After wanting to get a small flock of chickens for years I finally made the plung, much to my husband's dismay. While going to "only look" at the chicks at TSC during Chick Days I decided that I better get six chicks from the pullet bin before they were all gone. So, on that sunny day in April six little yellow pullets rode in the front seat of our car in a cardboard box peeping the entire way home and two very excited kids strapped in their carseats in the back.
As the peeps started growing one stood out as being a little different. This one had a little black beak and had orange legs instead of the yellow legs the other chicks had. My son dubbed this chick "Johnnie Tutu." My daughter named another chick after our neighbor's dog, Pumpkin. We named one chick "Tiny" because it was slightly smaller than the others. After two days it took a growing spurt and we renamed it Big Tiny, who is still the largest of the six. The other three chicks were given Charlotte, Charlie, and Lulu as names.
Soon after the chicks were moved to their coop I decided to purcase an incubator and try my hand at hatching eggs. Ordering chicks online seemed to be too expensive and I could not justify the cost. So, I started looking on ebay for a good deal on some hatching eggs. I decided to try to find some fairly close so they would not have a long trip through the USPS. I ordered 12 mixed eggs from Georgia. In the description the seller noted that breeds included, "black cochin, blue cochin, mottled cochen, RIR, maran, black australorp, frizzles, silkies, red star, and aracaunas," so our chicks were going to end up being mixes of these breeds, or possibly pure, as the seller did have roosters that were the same breed as the hens. The eggs all arrived in perfect condition within four days. After letting them settle down from their trip to NC I placed them in the incubator on Mother's Day 2012. I decided to go with the dry incubation method as it seemed to have excellent results.
I am still not sure what breed our chicks are. Some have suggested white leghorn while others say White Rock.
I'm still waiting on a definite answer.
Johnnie Tutu the Tetra Tint
Although it is not recommended, I couldn't help but candle the eggs everyday. So every evening I would check the eggs with a flash light in a dark room. One egg wasn't fertile, so that left 11 eggs. We lost two embryos at around day seven. I think I enjoyed this more than my kids, even though they did get to see the embryo move sometimes.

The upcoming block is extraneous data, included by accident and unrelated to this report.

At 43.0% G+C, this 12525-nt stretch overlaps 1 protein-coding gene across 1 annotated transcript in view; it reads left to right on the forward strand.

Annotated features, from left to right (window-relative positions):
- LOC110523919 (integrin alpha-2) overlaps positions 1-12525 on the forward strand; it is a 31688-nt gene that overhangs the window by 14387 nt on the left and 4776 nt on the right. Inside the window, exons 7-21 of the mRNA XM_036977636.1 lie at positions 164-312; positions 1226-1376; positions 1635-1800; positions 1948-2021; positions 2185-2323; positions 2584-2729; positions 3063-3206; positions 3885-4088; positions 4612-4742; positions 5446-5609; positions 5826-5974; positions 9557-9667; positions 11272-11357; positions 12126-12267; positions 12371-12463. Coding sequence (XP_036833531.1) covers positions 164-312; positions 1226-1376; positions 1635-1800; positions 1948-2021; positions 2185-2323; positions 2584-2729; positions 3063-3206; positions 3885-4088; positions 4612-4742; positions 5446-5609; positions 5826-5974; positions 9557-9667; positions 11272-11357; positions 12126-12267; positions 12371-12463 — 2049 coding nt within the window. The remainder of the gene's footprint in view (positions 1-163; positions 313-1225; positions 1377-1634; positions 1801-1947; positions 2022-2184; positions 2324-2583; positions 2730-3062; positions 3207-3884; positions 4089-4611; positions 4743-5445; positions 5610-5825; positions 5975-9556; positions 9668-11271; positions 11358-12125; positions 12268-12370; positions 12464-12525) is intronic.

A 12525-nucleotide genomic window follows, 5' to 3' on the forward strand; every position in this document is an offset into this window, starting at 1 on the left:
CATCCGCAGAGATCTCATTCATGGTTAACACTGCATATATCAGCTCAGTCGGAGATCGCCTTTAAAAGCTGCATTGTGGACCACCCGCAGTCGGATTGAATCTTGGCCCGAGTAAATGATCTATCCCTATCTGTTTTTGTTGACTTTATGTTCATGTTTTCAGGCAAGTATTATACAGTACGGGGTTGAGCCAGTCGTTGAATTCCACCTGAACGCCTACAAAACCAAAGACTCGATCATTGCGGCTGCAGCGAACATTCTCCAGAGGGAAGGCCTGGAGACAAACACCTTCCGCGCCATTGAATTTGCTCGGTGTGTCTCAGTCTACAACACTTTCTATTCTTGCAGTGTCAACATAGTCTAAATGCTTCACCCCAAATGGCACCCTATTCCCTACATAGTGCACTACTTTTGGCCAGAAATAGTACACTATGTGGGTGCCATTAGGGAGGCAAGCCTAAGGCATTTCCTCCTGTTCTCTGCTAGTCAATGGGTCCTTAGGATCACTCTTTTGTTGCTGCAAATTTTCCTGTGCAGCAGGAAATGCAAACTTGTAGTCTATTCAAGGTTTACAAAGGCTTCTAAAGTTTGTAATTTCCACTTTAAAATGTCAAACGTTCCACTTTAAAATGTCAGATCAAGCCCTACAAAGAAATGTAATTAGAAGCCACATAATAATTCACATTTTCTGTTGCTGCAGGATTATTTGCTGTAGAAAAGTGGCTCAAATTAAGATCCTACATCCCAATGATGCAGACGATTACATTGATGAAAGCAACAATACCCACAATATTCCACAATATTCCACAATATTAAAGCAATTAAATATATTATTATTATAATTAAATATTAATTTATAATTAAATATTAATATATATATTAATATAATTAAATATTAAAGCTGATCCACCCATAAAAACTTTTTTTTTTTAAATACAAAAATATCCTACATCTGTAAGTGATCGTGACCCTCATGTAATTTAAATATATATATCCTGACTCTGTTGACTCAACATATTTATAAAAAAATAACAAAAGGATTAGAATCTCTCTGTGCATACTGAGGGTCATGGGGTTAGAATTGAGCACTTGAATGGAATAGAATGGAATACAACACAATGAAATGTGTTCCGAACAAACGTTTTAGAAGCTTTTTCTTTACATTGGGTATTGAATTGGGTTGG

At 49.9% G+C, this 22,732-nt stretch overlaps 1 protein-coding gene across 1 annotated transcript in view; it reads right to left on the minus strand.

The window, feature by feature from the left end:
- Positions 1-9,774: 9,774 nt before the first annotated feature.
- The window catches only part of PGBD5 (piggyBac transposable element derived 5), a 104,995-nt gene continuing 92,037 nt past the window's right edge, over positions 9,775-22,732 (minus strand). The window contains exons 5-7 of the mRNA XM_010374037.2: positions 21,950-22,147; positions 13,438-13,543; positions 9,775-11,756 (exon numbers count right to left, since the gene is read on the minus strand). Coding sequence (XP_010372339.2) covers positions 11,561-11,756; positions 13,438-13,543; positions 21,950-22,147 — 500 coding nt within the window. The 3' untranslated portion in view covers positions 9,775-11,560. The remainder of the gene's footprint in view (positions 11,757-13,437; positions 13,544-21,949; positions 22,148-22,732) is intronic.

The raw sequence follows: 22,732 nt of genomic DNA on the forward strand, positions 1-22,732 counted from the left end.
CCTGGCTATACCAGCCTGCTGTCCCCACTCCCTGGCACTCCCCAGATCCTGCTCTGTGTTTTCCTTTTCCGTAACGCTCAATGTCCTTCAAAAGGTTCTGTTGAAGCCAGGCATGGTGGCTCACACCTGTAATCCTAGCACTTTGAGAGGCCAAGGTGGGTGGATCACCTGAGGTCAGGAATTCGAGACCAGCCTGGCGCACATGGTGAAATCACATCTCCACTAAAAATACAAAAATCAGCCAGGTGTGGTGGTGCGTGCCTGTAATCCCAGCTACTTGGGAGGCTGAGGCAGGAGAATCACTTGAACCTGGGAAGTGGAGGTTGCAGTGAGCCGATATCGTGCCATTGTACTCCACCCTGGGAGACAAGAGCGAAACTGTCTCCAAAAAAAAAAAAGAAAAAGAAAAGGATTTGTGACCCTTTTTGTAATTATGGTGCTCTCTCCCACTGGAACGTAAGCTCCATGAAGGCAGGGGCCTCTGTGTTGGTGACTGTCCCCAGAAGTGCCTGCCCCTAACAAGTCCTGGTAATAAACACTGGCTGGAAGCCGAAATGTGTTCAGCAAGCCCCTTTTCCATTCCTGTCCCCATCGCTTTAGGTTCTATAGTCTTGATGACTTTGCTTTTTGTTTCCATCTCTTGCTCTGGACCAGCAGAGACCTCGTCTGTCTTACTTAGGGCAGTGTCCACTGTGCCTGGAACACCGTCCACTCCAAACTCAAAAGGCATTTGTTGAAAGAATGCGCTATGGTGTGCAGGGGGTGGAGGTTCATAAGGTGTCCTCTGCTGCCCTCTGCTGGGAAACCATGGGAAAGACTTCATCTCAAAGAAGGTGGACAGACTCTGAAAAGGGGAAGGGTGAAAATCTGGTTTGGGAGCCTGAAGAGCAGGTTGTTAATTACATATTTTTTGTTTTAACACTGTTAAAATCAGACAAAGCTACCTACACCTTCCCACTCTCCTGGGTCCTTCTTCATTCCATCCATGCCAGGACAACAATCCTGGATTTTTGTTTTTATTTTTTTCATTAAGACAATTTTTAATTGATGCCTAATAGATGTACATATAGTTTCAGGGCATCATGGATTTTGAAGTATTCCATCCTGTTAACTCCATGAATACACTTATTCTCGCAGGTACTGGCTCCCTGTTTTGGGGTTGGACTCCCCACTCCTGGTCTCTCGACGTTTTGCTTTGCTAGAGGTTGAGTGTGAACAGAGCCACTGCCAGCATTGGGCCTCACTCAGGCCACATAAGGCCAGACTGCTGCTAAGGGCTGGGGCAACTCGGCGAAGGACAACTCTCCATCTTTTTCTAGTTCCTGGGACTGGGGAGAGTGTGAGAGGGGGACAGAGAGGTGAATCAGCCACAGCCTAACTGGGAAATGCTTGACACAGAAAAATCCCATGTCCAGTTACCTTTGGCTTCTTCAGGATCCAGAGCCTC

The remaining nine eggs developed nicely and on day 19, two days early, one chick pipped. The next morning another one pipped, and then another and another and another.
The first to hatch. Moe was named by my 6-year-old little boy.
Moe needed some assitance with getting out of the shell, but managed to do it after a little help.
I'm pretty sure this chick is named after potato chips, as my son loves his chips!
Even at one day old his feathers are starting to appear on the wings.
She was named by my 4-year-old little girl. She has very puffy cheeks!
He peeps a LOT!
I was never able to candle Nugget's egg well. It was very thick and I wasn't even sure it was developing.
Nugget has five toes and is the sweetest of the seven chicks.
Belle was the second chick to pip, but made minimal progress. After 24 hours without any change, I helped Belle out of the shell. She was huge and I believe was too large to move around well enough to work her way out.
Nugget - 6 days old
Moe - 6 days old
On April 8th we added three one-week-old silkies to our little flock.
Jewel (black), Lucy (blue), and Angry Bird (blue partridge).
At almost two weeks of age I decided to introduce the incubator chicks and the silkies in an environment that neither had been in before. It worked out well. They are now properly socialized with each other, even if the photo below does seem to have an imaginary line drawn between the two groups. They are all getting along very well.